1.  Make the pastry.   Place the flour, icing sugar and cubed chilled butter into a good sized bowl.  Rub the butter into the flour between your thumb and finger tips until the mixture resembles breadcrumbs.   Make a well in the centre of the breadcrumbs and add the beaten eggs.  Using a rounded pallet knife, or the back of a table knife, cut through the mixture to make a dough.  You may need to add a little cold water (perhaps 1 or 2 teaspoons) to fully bring the mixture together.  Tip the dough onto a lightly floured work surface and lightly knead the dough for 10 seconds.  Shape the pastry into a ball and flatten into a disc.  Wrap in cling film and place into the fridge to chill for at least 30 minutes, (see note b).

2.  Line the tart cases.  Remove the pastry from the fridge and divide into 6 pieces of roughly equal size.  Place one portion onto a lightly floured work work surface, lightly covering the remaining 5 which have been set aside. Roll the pastry out until it is about 2mm thick.  Wrap the pastry around the rolling pin, lift it up (using the pin) and place into the flan tin.  Gently tease the pastry into the case so that it sits into the edges well and picks up the shape of the fluted sides.  If the pastry tears, patch it with surplus pastry.  Avoid strectching the pastry.  Line the remaining tart cases in the same way.

3.  Trim away the excess pastry.  Use a pair of clean scissors to trim away the bulk of the excess pastry which over hangs the sides of the tart cases.   Don't worry about making it neat as the pastry will be trimmed neatly after it has been blind baked.  Put the off cuts aside as these will be used to plait the pastry.  Use a fork to gently prick the pastry base.  Place into the fridge to chill for at least 10 - 15 minutes.

4.  Pre-heat the oven to 190c / 170 fan / Gas 5.  Place a baking tray onto the middle shelf which is large enough to house the tart cases.

5.  Prepare to blind bake the pastry.  Remove the lined tart tins from the fridge.   Cut 6 squares of grease proof paper large enough to cover the base and sides tart cases.  Scrunch up a piece and open it out.  Gently lay it on top of the pastry, easing it into the edges.  Weigh the paper down with baking beans or uncooked rice or pasta.  Repeat with the remaining 5 cases.

6.  Blind bake the pastry.  Place the cases into the oven (on the heated baking tray(s)) and cook for 14 minutes.  After 10 minutes, you may need to rotate the cases.  Remove from the oven and lift out the greaseproof paper which holds the baking beans / rice.  Allow the pastry cases to cool.  Keep the baking tray in the oven.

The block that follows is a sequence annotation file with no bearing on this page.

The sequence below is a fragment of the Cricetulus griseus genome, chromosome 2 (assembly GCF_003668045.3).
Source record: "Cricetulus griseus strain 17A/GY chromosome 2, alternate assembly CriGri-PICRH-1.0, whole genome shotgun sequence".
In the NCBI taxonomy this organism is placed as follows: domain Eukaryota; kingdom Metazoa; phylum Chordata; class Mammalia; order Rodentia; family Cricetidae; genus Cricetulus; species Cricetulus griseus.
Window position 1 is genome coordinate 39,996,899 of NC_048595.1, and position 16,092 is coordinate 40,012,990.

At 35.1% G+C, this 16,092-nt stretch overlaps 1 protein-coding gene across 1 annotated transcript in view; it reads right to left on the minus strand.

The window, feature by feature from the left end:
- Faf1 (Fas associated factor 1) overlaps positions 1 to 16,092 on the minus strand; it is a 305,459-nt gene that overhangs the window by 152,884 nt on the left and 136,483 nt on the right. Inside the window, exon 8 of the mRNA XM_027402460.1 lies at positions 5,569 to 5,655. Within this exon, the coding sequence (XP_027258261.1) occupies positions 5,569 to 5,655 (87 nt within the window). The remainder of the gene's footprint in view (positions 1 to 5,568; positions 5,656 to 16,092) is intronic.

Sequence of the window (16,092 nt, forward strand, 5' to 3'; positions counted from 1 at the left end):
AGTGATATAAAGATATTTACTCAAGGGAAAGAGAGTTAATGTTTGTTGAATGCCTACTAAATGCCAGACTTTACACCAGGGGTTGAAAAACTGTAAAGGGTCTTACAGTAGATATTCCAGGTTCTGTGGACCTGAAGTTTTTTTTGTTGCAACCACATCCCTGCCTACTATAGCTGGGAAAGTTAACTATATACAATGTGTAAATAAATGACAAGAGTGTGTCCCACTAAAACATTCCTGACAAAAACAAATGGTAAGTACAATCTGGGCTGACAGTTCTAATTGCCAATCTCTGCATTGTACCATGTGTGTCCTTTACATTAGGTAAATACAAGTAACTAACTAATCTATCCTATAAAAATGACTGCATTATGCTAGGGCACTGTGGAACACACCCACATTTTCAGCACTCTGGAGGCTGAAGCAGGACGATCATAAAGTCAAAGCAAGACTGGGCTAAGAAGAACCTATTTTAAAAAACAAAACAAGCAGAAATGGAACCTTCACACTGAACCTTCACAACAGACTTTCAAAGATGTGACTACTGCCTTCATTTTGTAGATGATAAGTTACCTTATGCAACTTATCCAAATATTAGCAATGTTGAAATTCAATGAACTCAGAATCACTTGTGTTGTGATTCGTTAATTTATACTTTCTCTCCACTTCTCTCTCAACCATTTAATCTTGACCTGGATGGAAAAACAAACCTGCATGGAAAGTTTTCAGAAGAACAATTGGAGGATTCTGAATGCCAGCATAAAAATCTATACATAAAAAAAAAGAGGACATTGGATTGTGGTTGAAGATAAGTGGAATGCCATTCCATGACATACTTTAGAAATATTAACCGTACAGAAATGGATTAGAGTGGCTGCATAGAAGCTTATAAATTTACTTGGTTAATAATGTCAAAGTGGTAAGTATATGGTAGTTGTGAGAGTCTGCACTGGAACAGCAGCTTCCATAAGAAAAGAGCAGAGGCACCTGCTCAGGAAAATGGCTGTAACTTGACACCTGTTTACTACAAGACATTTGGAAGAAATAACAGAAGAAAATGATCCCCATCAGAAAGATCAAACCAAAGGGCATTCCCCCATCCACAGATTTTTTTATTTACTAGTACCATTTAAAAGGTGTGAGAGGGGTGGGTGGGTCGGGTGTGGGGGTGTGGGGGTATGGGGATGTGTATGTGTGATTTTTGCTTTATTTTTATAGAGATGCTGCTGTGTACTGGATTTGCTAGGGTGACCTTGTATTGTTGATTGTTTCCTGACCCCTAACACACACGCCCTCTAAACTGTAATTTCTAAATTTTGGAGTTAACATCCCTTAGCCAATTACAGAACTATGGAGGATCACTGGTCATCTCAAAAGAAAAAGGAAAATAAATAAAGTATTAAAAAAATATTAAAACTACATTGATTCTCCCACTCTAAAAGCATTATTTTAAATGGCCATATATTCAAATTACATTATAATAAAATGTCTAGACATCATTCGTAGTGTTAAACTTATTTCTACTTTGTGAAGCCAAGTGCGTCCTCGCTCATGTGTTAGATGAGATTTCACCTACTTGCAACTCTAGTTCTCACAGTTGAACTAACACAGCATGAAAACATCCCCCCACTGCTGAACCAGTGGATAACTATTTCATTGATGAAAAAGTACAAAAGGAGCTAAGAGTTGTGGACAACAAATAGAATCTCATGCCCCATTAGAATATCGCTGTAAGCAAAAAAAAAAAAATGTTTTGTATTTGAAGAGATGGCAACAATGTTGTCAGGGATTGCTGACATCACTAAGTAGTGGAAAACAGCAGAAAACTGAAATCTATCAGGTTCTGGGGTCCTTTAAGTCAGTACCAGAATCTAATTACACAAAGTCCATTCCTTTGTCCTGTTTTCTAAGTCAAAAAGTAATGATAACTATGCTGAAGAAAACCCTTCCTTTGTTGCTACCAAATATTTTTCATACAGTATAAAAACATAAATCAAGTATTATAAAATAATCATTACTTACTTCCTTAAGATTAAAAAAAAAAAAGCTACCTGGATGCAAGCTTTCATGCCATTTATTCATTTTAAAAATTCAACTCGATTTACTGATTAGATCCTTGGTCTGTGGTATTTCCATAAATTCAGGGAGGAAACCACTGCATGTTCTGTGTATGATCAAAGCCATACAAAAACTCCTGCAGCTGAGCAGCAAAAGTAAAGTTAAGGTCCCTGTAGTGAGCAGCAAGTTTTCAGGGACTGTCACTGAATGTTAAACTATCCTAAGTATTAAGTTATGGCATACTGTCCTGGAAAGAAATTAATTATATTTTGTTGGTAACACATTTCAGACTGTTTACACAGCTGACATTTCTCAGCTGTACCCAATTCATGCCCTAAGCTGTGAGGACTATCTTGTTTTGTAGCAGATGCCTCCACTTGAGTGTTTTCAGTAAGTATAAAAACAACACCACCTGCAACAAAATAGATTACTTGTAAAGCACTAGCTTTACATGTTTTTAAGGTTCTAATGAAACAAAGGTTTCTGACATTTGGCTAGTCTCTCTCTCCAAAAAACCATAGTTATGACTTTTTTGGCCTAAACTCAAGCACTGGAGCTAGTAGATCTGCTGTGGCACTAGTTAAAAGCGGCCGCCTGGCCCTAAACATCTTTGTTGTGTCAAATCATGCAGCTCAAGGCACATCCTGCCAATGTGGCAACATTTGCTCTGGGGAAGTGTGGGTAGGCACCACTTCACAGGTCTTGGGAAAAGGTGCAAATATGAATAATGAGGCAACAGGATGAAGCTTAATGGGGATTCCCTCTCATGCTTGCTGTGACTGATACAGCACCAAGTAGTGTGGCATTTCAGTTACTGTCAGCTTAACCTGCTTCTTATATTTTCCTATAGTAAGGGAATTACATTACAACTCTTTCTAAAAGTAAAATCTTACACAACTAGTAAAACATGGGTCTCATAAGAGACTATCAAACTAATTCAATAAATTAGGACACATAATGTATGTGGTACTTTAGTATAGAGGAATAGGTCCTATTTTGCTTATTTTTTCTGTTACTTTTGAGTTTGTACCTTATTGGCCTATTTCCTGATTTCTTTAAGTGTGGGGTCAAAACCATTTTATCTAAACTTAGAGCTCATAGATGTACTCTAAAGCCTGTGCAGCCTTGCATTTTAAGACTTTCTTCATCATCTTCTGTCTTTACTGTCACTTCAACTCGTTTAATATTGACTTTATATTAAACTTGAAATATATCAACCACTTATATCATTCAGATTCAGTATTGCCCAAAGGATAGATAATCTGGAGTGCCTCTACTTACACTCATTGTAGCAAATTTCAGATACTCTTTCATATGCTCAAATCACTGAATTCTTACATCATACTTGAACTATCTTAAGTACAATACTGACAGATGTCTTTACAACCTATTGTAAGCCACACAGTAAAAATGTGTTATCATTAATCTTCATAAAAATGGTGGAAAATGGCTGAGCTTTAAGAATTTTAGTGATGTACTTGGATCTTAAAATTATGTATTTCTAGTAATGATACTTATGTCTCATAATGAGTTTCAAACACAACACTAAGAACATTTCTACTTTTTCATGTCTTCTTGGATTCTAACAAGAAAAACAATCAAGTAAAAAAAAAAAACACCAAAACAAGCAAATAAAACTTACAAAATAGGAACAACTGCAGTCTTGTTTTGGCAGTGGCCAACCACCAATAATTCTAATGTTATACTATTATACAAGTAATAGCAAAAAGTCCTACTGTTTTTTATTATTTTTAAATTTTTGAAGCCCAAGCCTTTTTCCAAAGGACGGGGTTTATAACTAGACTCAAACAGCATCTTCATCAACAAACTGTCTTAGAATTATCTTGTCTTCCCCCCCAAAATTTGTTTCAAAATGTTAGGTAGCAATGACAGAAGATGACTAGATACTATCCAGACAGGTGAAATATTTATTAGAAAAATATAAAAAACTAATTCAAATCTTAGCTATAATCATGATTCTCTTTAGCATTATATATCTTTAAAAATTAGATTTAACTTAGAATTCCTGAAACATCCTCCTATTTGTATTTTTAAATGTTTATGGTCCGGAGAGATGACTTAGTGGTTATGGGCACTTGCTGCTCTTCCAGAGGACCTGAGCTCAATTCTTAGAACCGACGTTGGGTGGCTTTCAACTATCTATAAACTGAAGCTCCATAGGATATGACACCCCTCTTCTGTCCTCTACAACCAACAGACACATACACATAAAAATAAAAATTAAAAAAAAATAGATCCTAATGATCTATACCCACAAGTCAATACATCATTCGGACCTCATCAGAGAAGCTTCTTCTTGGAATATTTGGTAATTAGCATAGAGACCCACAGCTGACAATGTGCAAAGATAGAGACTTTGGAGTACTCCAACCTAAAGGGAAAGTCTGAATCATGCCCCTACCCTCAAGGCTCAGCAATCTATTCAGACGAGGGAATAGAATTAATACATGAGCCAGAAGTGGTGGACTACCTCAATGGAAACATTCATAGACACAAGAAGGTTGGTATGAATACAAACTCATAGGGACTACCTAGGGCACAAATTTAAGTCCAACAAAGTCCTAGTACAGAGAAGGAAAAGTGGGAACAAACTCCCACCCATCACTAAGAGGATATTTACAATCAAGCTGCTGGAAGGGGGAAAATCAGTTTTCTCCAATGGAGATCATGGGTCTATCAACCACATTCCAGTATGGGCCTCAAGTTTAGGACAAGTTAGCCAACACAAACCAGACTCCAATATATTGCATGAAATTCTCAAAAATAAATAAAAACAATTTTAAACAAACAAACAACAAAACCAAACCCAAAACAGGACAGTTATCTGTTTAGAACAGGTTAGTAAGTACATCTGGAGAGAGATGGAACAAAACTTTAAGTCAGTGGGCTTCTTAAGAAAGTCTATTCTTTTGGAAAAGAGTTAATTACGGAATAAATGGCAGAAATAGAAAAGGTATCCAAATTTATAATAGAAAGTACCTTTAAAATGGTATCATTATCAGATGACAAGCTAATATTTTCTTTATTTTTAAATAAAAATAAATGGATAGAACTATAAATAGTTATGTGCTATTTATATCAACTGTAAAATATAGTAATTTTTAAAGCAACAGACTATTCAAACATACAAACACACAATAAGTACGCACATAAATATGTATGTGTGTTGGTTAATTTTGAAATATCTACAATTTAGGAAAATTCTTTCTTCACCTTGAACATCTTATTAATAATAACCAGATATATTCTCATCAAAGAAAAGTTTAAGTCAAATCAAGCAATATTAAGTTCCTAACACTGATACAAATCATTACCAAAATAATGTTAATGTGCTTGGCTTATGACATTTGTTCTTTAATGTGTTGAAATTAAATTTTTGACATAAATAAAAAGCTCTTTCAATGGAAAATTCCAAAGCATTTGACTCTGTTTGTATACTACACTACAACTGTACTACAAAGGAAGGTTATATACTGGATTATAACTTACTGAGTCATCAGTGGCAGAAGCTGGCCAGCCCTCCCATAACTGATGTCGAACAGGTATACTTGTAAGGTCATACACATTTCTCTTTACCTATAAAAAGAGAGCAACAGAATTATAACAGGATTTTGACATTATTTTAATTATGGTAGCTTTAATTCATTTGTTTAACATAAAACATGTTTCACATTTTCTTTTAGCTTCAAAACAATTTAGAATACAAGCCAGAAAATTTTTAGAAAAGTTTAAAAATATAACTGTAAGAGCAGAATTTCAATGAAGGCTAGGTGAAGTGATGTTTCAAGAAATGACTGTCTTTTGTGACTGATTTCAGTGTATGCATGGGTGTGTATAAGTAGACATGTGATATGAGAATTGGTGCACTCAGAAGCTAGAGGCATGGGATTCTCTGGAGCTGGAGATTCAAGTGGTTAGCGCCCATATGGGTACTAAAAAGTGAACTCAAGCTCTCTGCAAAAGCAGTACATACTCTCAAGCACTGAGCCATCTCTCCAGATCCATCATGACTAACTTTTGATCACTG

7.  Meanwhile, make the pastry plaits / braids (optional).  Gather together the off cuts of pastry into one clump.   Re-roll it into a neat oblong around 50cm long and about 2mm thick.  With a small sharp knife trim the pastry to neaten the two long edges.  Remove the off-cuts.  Cut long strips of pastry measuring around 1cm wide and retaining the 50cm length.  Aim to have in excess of 18 strips as the extras will be useful in case of any tears to the pastry strips.  Gently lift 3 strips of pastry, one at a time, and lay them on a flat work surface alongside each other.  Attach the far ends of the pastry together.  Gently plait the strands, aiming not to stretch them.  Gently lift the right hand strip of pastry over the centre strip so that it now lays in the centre.  Gently lift the left hand strip of pastry over the centre strip so that it now occupies the centre position.  Repeat until the full length of the pastry is plaited.   Press the finishing ends of the pastry together to secure.  Use a knife to neaten the end of the pastry.  Set aside to somewhere cool and repeat to make five more plaits.        

8.  Reduce the oven temperature to 180c / 160 Fan / Gas 4.

9. Trim the pastry cases.   Use a small sharp knife to trim the excess cooked pastry from the pastry cases.  Hold the knife horizontally.  Slowly and carefully trim away the excess so that the top of the pastry case is flush with the metal housing.
 
10.  Make the frangipane.   Put the softened butter, sugars and orange zest into a bowl and beat either with an electric hand held beater or wooden spoon, until the mixture is pale and fluffy.  Add the almond extract to the lightly beaten eggs and mix.  Add the egg mixture to the beaten butter and sugar a third at a time, beating well after each addition.   Sieve the ground almonds into the mixture.  Fold the almonds in gently using a spatula or large metal spoon.

11.  Prepare the fruit.  Empty the can of breakfast apricots into a bowl.  Select 6 nice fruits which have been stoned but are still whole.  Rinse these under water to remove the syrup.  Dry them on with a sheet of kitchen roll.  Set them aside. 

12.  Start filling the pastry flan.  Once the pastry has cooled, place 1 - 1.5 tsp of orange curd onto base of each pastry case. Use the underside of a teaspoon to spread it out.  Fill a piping bag (no nozzle required) with the frangipane mixture and pipe over the curd (this will prevent the curd from being disturbed).  Use another teaspoon to gently smooth out the frangipane if necessary.  Avoid over filling the cases with frangipane as it will puff up and rise a little as it bakes (if you feel it is over full remove some with a teaspoon).

13.  Apply the pastry decoration (optional).  Gently lift a strip of the plaited pastry. Lay the neatest end of the pastry onto the frangipane, butting upto the pastry shell.  Slowly rotate the pastry case around whilst continuing to lay the pastry down into a neat circle.  Trim off the excess pastry with a pair of scissors.   With a pastry brush lightly apply a little beaten egg to the plait, avoid getting it down the side of the pastry case which is likely to result in the tart sticking to the metal case during the make and therefore making it harder to remove.

14.  Finish filling the flan cases.  Place one of the prepared apricots into the centre of each tart.  Avoid pushing it down into the frangipane.  Scatter the frangipane with a few flaked almonds (optional).